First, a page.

Since this seems to be a part of a general argument pattern. I thought I
----- Original Message -----
From: "Richard Lewis" <email@example.com>
Sent: Sunday, May 08, 2005 6:20 AM
Subject: Re: Mnemomic names for revisions
> David Weintraub <firstname.lastname@example.org> writes:
>> 3). We want to be able to create labels, do diffs, etc., without
>> having to bother with URLs Doing "svn diff -rFOO:BAR myfile.cc" is a
>> heck of a lot easier than:
>> svn diff http://myserver/repos/tags/FOO/dir1/dir2/dir3/myfile.cc
> export FOO=http://myserver/repos/tags/FOO
> export BAR=http://myserver/repos/tags/BAR
> svn diff $FOO/myfile.cc $BAR/myfile.cc
Repeat as necessary for each tag in your repository. Mine has 2558 at
present. :-) Then write a nice hook script to push the new list of tags out
to all the client machines (we do know them all right?) so that everyone can
The above also assumes that you're on a unix box (you can also do it under
Windows, but it much clunkier) and that you're using the command line tools.
If "labels" or "mnemonic names" is not a first class citizen, then there
isn't going to be any support for it in the tools. I can't expect
TortoiseSVN, viewcvs, joe random web viewer, subclipse to support my random
hack to simulate more traditional tag functionality. Heck, with one
exception, none of the tools even let you diff tags/R5_3_3456 with
tags/R5_4_3455 despite the fact there is command line support for it.
Given the fact that the tags/ directory itself is pure convetion I guess
that isn't too surprising. Writing a nice easy to use GUI that diffs
arbitrary directory 1 to arbitrary directory 2 is probably difficult at
At my shop even the developers rarely drop to the command line. I do, of
course, but I am the exception rather than the rule.
All the tools, though, let you type in a revision ID to get a diff. People
just want to be able to type Beta_1 and Beta_2 into the two boxes instead of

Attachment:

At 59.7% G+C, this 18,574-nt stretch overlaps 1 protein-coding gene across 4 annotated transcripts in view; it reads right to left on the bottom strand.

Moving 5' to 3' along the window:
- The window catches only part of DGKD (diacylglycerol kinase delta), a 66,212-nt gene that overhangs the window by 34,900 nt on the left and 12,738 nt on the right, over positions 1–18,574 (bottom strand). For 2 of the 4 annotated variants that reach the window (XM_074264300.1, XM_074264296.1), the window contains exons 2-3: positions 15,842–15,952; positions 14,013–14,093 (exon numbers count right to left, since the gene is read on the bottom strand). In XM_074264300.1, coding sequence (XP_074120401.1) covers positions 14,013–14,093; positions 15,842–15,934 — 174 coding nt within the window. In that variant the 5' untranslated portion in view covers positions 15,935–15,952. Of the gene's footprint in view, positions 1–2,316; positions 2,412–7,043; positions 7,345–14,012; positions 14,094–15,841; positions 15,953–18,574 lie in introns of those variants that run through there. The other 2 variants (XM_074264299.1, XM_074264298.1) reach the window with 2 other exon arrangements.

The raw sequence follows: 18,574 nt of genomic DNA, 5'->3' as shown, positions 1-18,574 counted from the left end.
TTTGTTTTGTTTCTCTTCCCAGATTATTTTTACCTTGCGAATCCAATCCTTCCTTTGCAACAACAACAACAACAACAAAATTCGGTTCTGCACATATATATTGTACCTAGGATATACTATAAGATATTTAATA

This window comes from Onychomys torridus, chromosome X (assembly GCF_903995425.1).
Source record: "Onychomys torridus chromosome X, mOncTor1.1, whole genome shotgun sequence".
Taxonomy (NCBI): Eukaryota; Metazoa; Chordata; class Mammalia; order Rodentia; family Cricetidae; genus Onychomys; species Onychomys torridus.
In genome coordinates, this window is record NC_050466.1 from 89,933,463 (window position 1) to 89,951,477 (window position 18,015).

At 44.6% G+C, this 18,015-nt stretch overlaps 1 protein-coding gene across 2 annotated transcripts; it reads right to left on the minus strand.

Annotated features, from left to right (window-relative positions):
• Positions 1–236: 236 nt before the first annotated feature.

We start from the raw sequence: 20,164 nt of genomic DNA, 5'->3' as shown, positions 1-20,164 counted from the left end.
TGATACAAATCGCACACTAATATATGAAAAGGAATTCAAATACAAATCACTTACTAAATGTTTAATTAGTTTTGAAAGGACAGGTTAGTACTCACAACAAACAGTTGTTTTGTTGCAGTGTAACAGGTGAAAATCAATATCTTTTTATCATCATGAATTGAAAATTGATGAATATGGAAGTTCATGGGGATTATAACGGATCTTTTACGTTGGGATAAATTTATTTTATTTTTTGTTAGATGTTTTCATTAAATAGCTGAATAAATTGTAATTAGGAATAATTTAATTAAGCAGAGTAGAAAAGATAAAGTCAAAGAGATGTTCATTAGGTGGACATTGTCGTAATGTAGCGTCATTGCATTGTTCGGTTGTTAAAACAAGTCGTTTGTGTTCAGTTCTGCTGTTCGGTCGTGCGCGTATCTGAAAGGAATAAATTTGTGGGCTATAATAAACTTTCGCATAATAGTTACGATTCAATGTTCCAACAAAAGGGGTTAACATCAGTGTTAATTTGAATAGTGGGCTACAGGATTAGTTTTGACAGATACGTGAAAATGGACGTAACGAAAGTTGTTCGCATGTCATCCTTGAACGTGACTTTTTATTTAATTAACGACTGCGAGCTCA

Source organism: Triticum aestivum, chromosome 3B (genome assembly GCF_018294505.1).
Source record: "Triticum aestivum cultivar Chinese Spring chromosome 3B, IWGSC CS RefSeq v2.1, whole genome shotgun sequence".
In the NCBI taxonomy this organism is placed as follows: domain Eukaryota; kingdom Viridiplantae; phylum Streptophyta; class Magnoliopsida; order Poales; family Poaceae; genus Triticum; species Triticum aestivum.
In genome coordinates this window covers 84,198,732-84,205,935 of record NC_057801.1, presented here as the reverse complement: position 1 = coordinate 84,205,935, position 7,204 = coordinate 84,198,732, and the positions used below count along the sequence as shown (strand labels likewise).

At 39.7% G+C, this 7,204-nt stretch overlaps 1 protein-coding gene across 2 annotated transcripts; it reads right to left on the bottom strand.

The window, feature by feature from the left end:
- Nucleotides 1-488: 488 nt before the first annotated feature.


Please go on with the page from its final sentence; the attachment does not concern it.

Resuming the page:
23422 and 23942.
(Well, I take that back, nearly everyone wants at least *that* I think,
after that point opinions diverge greatly. :-)
>> 4). Labels should be first class citizens. Creating a directory to
>> represent a label is really a hack -- especially since you need a
>> (so-far unpublished) hook to prevent someone from accidently changing
>> what a tag points to in order to do this job correctly.
> But you'd also need a way to change which revision your label refers
> to, and hence a way to prevent someone changing your label... (surely
> if you can't trust your users to leave the tags alone you've got more
> problems than adding labels to subversion will support?)
Not necessarily. I think a majority of people simply want a map 29845 to
something more meaningful like R5_build_4. Revisions are immutable.
Branches-called-tags are not. It isn't about trust or preventing malicious
behavior its about preventing accidents. Unless you're a small enough shop
that someone is watching every commit, or a large enough shop to afford to
have someone dedicate their time to watching "tag" commits you're stuck with
doing a hook-script.
The hook script is doable, certainly, that's how we're setup, but it strikes
many people with a traditional SCM background as a bit of a hack to have to
write a script to enforce a semantic which they believe to be inherent to
the idea of a tag.
>> I think that the arguments made by the pro-label side for arguments 3
>> & 4 are quite reasonable. Having to use a full URL just to do a diff
>> can be a problem.
> I see why labels are useful, but I dont understand why you don't just
> write a shell script to do all this using properties (ie store the
> labels in property on the repository root, and get the labels using
Slow would be the primary argument. Lots of custom code would be the other.
There is no svn speak to this point, for "Give me all the files that have a
propery named foo that is set equal to bar.
The argument about tool support also holds. Even assuming support for a
label querying, the labelling idea is a hack that shop X put together to get
the semantics they wanted and none of the tools are going to let them see
the difference between Release_1 and Release_2.
If you've got the staff and the time to write the tools yourself, then
you're always fine, but if you don't you're out of luck.
>> 3). Have an "svn label" command as an alias of the "svn copy". Well,
>> not quite an alias, but more of a shortcut:
>> $ svn label FOO
>> would be translated to
>> $ svn copy <current URL> <URL>/tags/<path>
>> or whatever is needed to actually create the tag directory.
>> Sounds good?
> isn't this trivial to do by hand (eg as a shell script)?
Yes. Ideally, though, this would be a first class citizen and would have a
separate identity in the history. It could also keep people who thought
they were tagging, but typo'd the url from dumping stuff in the wrong
directory. Yes, as goes the oft repeated argument, "This is version
control. Just undo it.", but if it is simple for the tool to keep you from
doing something stupid then the tool should help keep you from doing
something stupid. :-)
That is, my ever so humble opinion at least. Do with it what you may.
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Received on Mon May 9 07:34:57 2005